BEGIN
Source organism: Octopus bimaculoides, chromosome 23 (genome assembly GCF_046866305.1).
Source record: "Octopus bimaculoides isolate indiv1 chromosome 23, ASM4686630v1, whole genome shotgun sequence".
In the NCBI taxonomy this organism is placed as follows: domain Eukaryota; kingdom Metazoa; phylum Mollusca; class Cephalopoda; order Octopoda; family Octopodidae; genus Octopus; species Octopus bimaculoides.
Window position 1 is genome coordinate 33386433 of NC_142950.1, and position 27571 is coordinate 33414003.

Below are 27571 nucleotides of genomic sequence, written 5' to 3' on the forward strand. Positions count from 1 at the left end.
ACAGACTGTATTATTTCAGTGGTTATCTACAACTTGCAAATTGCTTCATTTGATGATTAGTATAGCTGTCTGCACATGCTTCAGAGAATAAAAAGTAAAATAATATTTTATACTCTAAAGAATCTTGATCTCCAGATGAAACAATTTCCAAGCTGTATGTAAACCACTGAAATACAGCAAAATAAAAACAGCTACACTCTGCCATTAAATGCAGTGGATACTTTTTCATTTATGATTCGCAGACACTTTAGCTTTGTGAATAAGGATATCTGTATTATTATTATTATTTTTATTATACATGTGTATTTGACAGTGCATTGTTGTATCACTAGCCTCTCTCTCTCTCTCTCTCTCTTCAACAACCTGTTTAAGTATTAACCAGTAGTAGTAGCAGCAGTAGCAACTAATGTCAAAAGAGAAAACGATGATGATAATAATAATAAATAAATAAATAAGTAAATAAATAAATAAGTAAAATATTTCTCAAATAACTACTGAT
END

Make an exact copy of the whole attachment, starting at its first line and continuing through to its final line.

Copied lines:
Source organism: Octopus bimaculoides, chromosome 23 (genome assembly GCF_046866305.1).
Source record: "Octopus bimaculoides isolate indiv1 chromosome 23, ASM4686630v1, whole genome shotgun sequence".
In the NCBI taxonomy this organism is placed as follows: domain Eukaryota; kingdom Metazoa; phylum Mollusca; class Cephalopoda; order Octopoda; family Octopodidae; genus Octopus; species Octopus bimaculoides.
Window position 1 is genome coordinate 33386433 of NC_142950.1, and position 27571 is coordinate 33414003.

Below are 27571 nucleotides of genomic sequence, written 5' to 3' on the forward strand. Positions count from 1 at the left end.
ACAGACTGTATTATTTCAGTGGTTATCTACAACTTGCAAATTGCTTCATTTGATGATTAGTATAGCTGTCTGCACATGCTTCAGAGAATAAAAAGTAAAATAATATTTTATACTCTAAAGAATCTTGATCTCCAGATGAAACAATTTCCAAGCTGTATGTAAACCACTGAAATACAGCAAAATAAAAACAGCTACACTCTGCCATTAAATGCAGTGGATACTTTTTCATTTATGATTCGCAGACACTTTAGCTTTGTGAATAAGGATATCTGTATTATTATTATTATTTTTATTATACATGTGTATTTGACAGTGCATTGTTGTATCACTAGCCTCTCTCTCTCTCTCTCTCTCTTCAACAACCTGTTTAAGTATTAACCAGTAGTAGTAGCAGCAGTAGCAACTAATGTCAAAAGAGAAAACGATGATGATAATAATAATAAATAAATAAATAAGTAAATAAATAAATAAGTAAAATATTTCTCAAATAACTACTGAT